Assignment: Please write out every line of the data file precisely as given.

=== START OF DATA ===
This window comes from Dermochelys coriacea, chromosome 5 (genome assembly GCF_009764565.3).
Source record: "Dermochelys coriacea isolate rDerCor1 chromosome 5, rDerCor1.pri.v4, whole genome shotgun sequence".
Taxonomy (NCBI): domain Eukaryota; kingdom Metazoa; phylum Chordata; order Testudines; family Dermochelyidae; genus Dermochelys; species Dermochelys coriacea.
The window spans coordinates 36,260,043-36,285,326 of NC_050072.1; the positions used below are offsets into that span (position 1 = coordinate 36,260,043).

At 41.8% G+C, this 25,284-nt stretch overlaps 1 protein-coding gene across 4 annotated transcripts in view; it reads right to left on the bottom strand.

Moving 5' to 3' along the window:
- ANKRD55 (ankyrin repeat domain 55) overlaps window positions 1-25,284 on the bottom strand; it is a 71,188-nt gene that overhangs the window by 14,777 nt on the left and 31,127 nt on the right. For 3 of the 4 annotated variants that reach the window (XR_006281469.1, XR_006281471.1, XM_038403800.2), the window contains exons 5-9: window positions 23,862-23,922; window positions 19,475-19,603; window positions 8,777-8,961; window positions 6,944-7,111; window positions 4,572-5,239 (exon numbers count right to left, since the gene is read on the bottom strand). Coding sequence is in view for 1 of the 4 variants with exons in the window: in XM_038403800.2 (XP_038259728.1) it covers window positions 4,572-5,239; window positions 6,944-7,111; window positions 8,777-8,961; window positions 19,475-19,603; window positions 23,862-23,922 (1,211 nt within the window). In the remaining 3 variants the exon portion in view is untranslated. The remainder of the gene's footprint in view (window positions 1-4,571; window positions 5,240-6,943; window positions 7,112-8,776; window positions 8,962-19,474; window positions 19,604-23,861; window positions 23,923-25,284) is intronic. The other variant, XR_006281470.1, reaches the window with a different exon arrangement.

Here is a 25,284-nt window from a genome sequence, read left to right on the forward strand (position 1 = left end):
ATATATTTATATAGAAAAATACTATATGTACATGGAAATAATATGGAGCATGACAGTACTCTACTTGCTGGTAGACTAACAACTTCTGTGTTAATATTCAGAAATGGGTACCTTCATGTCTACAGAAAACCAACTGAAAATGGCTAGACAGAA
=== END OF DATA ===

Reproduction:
This window comes from Dermochelys coriacea, chromosome 5 (genome assembly GCF_009764565.3).
Source record: "Dermochelys coriacea isolate rDerCor1 chromosome 5, rDerCor1.pri.v4, whole genome shotgun sequence".
Taxonomy (NCBI): domain Eukaryota; kingdom Metazoa; phylum Chordata; order Testudines; family Dermochelyidae; genus Dermochelys; species Dermochelys coriacea.
The window spans coordinates 36,260,043-36,285,326 of NC_050072.1; the positions used below are offsets into that span (position 1 = coordinate 36,260,043).

At 41.8% G+C, this 25,284-nt stretch overlaps 1 protein-coding gene across 4 annotated transcripts in view; it reads right to left on the bottom strand.

Moving 5' to 3' along the window:
- ANKRD55 (ankyrin repeat domain 55) overlaps window positions 1-25,284 on the bottom strand; it is a 71,188-nt gene that overhangs the window by 14,777 nt on the left and 31,127 nt on the right. For 3 of the 4 annotated variants that reach the window (XR_006281469.1, XR_006281471.1, XM_038403800.2), the window contains exons 5-9: window positions 23,862-23,922; window positions 19,475-19,603; window positions 8,777-8,961; window positions 6,944-7,111; window positions 4,572-5,239 (exon numbers count right to left, since the gene is read on the bottom strand). Coding sequence is in view for 1 of the 4 variants with exons in the window: in XM_038403800.2 (XP_038259728.1) it covers window positions 4,572-5,239; window positions 6,944-7,111; window positions 8,777-8,961; window positions 19,475-19,603; window positions 23,862-23,922 (1,211 nt within the window). In the remaining 3 variants the exon portion in view is untranslated. The remainder of the gene's footprint in view (window positions 1-4,571; window positions 5,240-6,943; window positions 7,112-8,776; window positions 8,962-19,474; window positions 19,604-23,861; window positions 23,923-25,284) is intronic. The other variant, XR_006281470.1, reaches the window with a different exon arrangement.

Here is a 25,284-nt window from a genome sequence, read left to right on the forward strand (position 1 = left end):
ATATATTTATATAGAAAAATACTATATGTACATGGAAATAATATGGAGCATGACAGTACTCTACTTGCTGGTAGACTAACAACTTCTGTGTTAATATTCAGAAATGGGTACCTTCATGTCTACAGAAAACCAACTGAAAATGGCTAGACAGAA